Minaj as Muse: Embracing a Writing Persona
“First things first, I’ll eat your brains.”
–Nicki Minaj, “Monster,” from My Beautiful Dark Fantasy by Kanye West
Add Nicki Minaj to the list of artists whose work has influenced my writing process. Is she a fiction writer? No. She’s a pink-haired, crazy-voiced rapper who has collaborated with nearly every big name on the hip-hop scene. I could sell you on her appeal in great depth and breadth (those rhymes! that hair!), but instead I’ll focus on how Ms. Minaj represents a crucial discovery in my writing process.
Recall the February 13 post about writing from the Happy Place. People have compiled whole volumes on the tricks and rituals that help writers get to their Happy Place. Heck, some people have made it their life’s work to study it (see Mihalyi Csikszentmihalyi’s work on “flow” and creativity; seriously, it’s worth it). For me, it’s not about how I get there, but who. To write from the “white hot center” (a term from Robert Olen Butler, an unequivocal personal favorite of Blogagaard) is not something I can do because I’m a huge coward. The “I” that I identify with most regularly—the human being who eats English muffins with peanut butter for breakfast, who knows how to shoot a free throw but not a clay pigeon, who has a mother who calls her every Sunday and a father who really digs Diet Coke—she can’t go where I need her to go in my writing.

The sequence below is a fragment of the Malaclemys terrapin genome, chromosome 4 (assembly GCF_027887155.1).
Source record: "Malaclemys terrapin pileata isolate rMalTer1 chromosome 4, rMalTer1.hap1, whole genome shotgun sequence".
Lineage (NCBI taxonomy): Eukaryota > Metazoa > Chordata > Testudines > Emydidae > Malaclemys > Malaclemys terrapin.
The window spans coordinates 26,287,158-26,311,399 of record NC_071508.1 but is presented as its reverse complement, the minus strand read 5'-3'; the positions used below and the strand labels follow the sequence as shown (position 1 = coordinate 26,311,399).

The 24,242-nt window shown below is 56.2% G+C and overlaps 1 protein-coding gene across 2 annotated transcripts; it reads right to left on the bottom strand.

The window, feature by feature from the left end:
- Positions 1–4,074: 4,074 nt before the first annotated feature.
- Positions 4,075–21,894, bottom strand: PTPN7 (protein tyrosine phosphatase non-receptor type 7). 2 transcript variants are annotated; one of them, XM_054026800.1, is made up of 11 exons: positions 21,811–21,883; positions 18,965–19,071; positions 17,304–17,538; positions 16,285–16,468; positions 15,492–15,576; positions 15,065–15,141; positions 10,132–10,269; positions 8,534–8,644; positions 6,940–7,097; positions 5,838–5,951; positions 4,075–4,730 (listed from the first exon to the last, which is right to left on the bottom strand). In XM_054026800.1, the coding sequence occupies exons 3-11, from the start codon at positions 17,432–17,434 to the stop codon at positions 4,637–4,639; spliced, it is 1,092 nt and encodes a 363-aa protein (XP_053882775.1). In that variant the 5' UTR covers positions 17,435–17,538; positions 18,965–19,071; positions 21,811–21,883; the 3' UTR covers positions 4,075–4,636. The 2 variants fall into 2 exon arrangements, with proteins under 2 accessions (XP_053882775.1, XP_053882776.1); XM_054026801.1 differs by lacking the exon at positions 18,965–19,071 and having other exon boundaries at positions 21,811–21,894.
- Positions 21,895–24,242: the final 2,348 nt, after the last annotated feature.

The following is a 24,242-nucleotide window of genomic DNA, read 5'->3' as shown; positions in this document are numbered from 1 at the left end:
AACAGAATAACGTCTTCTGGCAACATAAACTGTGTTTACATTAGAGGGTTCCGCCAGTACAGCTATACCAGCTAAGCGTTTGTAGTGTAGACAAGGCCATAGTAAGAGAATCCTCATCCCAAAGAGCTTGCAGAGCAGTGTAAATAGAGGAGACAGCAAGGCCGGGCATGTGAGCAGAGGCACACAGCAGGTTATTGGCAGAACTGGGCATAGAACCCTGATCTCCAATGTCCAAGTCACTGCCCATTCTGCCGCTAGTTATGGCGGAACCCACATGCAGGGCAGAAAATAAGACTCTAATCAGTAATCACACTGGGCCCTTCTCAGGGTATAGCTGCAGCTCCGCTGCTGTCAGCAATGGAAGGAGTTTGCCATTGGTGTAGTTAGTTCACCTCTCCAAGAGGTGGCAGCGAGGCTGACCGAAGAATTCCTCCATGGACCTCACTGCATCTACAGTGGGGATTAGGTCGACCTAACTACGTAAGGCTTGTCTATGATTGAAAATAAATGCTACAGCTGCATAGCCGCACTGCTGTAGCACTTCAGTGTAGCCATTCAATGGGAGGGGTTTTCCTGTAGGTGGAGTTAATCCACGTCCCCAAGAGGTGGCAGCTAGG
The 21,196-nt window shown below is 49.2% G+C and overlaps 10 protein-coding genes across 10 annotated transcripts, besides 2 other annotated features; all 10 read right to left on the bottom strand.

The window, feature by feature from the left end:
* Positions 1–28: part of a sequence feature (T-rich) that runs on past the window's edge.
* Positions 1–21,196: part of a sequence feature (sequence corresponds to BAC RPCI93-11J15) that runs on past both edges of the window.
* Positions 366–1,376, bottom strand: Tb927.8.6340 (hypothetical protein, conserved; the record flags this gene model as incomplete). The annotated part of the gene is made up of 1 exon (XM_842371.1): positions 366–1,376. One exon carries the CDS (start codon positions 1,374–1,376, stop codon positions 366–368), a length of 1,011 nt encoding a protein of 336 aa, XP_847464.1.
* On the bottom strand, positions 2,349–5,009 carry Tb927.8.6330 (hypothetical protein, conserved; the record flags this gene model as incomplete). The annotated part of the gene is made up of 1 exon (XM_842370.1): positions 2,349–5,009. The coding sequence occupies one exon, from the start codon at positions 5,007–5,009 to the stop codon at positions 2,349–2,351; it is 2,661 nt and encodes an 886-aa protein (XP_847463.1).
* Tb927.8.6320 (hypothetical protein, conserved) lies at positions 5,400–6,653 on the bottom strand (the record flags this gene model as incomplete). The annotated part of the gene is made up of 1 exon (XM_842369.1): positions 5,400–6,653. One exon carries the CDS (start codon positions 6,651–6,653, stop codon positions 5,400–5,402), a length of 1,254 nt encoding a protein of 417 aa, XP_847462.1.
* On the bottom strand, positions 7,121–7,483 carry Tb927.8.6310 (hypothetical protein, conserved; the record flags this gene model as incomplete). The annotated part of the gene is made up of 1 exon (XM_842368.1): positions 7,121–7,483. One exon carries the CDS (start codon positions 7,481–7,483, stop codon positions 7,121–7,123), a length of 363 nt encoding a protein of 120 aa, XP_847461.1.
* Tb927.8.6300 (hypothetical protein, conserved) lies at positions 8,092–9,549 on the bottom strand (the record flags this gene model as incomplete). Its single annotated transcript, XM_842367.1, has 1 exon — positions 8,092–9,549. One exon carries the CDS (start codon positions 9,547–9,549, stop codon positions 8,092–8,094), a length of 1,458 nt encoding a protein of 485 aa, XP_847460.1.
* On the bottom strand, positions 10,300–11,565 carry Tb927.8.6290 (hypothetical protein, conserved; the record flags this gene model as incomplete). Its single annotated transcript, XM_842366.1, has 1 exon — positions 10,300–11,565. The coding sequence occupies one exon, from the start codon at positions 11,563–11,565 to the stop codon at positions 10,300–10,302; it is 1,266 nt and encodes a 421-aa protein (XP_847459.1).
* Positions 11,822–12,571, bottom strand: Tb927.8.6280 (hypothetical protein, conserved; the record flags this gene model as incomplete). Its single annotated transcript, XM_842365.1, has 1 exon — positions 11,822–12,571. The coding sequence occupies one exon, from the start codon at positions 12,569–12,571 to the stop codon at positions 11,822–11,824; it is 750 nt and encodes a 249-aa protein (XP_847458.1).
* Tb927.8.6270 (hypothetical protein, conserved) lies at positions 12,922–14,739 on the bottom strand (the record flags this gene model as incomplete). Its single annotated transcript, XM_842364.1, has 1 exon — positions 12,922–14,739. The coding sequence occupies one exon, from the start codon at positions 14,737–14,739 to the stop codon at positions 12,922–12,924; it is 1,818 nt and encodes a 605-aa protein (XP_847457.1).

So when I sit down to write, I leave her for a while and become someone else—just like Nicki Minaj does.
In fact, the name “Nicki Minaj” represents just one facet of the performer’s artistic self. The version of “Nicki” that has a mother, a cell phone bill, and some mild food allergies is someone else and thus has a different name (Onika Maraj). “Nicki’s” wild, destructive side has a name separate from her given one, too: Roman Zolanski says everything Nicki/Onika wouldn’t dream of saying. Roman accesses the dark places, tells a truth that hits harder than the other selves would.
Sound familiar? Marshall Mathers a.k.a. Eminem a.k.a. Slim Shady does this too. Having a persona(e) frees up the artist to go where s/he might otherwise not have the guts to go. (A different can of worms: listeners who claim to hate Marshall Mathers for his bigoted lyrics are probably hating one of his personae, not the actual man himself.)
Is writing under a persona somehow hiding or being inauthentic? I would argue that it’s actually the opposite. Writing under an imagined persona is an opportunity to access a part of oneself that is usually hidden. I’ll namedrop another psychologist here and invoke Carl Jung’s theory of the “shadow self.” According to Jung, this dark, repressed place is where our creativity lives. I actually like the idea that I’m walking around with an alter ego, one that possibly gets a real charge out of capping clay pigeons.
What would happen if you sat down to write as the darkest, weirdest part of yourself? What would that persona have to say that you’re not saying now?
If you need a soundtrack for s journey into your shadow, lend an ear to Kanye West’s My Beautiful Dark Fantasy and give my regards to the monsters.
Terra Silvia is a St. Paul-based writer who is obsessed with sports culture. She has written short stories, essays, and poems on the subject and has just finished a novel about a high school basketball star who, after quitting her team, must navigate the perils of friendship, romance, and a power-hungry (ex-)coach. In addition to writing, Terra sometimes teaches college students under an alternate persona.